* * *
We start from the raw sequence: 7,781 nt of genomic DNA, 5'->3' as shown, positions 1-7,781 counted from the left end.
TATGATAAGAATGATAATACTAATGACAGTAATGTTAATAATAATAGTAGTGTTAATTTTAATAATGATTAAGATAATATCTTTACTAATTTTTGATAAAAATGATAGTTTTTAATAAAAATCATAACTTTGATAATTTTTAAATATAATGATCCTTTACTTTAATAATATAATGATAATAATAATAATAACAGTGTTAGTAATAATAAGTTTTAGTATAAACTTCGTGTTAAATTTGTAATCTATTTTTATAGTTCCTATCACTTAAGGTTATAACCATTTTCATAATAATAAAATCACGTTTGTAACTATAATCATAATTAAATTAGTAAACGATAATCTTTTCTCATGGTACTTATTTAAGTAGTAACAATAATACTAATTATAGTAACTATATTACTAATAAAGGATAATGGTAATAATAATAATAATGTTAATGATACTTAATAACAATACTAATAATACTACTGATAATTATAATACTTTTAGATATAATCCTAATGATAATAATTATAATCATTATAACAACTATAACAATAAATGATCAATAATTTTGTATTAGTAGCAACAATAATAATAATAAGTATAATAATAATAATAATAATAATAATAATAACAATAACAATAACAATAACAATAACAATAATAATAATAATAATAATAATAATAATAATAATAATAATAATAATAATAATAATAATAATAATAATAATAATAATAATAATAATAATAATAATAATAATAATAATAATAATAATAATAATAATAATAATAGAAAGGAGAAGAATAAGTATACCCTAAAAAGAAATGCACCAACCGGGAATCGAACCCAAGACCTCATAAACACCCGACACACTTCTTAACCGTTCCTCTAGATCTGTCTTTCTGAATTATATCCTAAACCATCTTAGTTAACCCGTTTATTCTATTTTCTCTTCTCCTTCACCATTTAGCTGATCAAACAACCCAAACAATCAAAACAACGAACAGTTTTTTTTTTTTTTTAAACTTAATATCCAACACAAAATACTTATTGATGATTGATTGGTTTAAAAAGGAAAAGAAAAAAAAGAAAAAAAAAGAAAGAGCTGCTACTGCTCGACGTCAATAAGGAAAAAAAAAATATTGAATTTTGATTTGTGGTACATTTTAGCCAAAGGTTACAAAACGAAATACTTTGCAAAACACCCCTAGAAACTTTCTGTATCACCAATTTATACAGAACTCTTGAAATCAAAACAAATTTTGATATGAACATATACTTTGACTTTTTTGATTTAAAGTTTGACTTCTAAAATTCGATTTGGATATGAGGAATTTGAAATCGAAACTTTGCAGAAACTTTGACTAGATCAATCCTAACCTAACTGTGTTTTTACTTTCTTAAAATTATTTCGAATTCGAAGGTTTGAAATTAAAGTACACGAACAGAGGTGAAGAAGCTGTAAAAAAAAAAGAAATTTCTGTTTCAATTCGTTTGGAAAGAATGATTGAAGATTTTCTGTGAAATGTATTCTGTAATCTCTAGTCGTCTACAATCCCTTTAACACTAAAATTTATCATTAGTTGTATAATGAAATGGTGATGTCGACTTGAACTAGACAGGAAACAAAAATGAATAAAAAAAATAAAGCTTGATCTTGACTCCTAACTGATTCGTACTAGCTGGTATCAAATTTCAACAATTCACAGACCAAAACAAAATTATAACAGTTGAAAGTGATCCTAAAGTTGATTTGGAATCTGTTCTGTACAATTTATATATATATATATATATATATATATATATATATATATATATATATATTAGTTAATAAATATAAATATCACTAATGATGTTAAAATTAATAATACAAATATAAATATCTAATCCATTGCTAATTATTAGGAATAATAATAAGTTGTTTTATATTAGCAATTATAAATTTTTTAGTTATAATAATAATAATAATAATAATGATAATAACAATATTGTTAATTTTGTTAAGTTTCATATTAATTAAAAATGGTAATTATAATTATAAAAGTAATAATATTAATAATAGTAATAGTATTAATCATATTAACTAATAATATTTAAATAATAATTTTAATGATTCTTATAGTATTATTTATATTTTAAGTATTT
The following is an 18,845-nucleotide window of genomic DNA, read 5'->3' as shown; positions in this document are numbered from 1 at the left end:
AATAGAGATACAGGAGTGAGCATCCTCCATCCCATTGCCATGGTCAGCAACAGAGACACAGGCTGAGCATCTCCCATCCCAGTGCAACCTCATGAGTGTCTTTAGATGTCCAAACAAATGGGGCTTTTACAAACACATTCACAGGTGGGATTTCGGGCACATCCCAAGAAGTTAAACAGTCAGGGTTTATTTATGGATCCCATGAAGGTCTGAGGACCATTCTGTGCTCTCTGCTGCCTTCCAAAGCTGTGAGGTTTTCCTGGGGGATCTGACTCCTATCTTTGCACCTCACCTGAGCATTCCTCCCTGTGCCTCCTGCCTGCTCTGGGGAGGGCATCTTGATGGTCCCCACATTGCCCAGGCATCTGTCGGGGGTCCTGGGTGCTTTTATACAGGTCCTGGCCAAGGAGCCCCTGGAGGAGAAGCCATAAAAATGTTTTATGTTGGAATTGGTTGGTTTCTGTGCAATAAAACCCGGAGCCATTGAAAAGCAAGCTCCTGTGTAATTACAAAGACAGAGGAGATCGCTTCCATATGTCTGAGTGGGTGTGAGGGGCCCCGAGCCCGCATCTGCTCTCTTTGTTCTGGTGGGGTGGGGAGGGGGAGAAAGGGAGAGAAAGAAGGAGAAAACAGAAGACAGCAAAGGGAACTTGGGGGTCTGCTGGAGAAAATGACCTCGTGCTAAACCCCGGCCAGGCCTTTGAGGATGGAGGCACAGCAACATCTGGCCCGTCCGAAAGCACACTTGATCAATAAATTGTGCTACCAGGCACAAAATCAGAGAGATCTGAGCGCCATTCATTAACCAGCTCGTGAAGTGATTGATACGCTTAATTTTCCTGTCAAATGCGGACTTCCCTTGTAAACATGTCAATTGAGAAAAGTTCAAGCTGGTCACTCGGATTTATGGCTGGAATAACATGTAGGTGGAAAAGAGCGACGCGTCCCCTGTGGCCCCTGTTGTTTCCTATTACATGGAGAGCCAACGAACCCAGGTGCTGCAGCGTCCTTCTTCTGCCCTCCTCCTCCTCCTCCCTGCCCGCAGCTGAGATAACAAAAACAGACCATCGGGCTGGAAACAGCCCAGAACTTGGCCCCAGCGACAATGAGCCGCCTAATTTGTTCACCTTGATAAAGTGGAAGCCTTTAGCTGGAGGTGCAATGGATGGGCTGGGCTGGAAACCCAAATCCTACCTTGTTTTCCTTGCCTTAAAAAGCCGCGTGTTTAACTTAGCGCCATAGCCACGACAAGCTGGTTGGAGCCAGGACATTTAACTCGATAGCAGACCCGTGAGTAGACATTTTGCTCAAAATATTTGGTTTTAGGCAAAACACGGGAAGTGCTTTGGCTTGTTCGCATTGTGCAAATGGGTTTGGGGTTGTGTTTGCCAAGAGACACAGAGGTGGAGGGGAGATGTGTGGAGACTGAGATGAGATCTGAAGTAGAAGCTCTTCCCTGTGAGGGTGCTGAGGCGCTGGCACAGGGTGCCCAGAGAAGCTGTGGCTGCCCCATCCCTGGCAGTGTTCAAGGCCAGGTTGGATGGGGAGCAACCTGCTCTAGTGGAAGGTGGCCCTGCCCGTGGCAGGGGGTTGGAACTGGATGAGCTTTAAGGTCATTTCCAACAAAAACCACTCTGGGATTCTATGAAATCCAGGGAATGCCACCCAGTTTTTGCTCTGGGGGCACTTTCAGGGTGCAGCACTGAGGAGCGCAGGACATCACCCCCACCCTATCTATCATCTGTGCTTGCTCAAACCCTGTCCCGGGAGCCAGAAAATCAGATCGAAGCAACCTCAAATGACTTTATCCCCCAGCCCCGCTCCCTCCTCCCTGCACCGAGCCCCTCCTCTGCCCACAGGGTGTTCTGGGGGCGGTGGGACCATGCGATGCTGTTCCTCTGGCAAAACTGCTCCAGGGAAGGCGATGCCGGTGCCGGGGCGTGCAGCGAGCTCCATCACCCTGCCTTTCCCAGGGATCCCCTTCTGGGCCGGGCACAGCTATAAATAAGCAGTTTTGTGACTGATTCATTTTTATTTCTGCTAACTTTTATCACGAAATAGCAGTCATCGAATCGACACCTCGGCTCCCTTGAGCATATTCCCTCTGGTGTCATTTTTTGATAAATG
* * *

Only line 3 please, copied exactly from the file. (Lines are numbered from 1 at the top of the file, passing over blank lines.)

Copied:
The following is an 18,845-nucleotide window of genomic DNA, read 5'->3' as shown; positions in this document are numbered from 1 at the left end: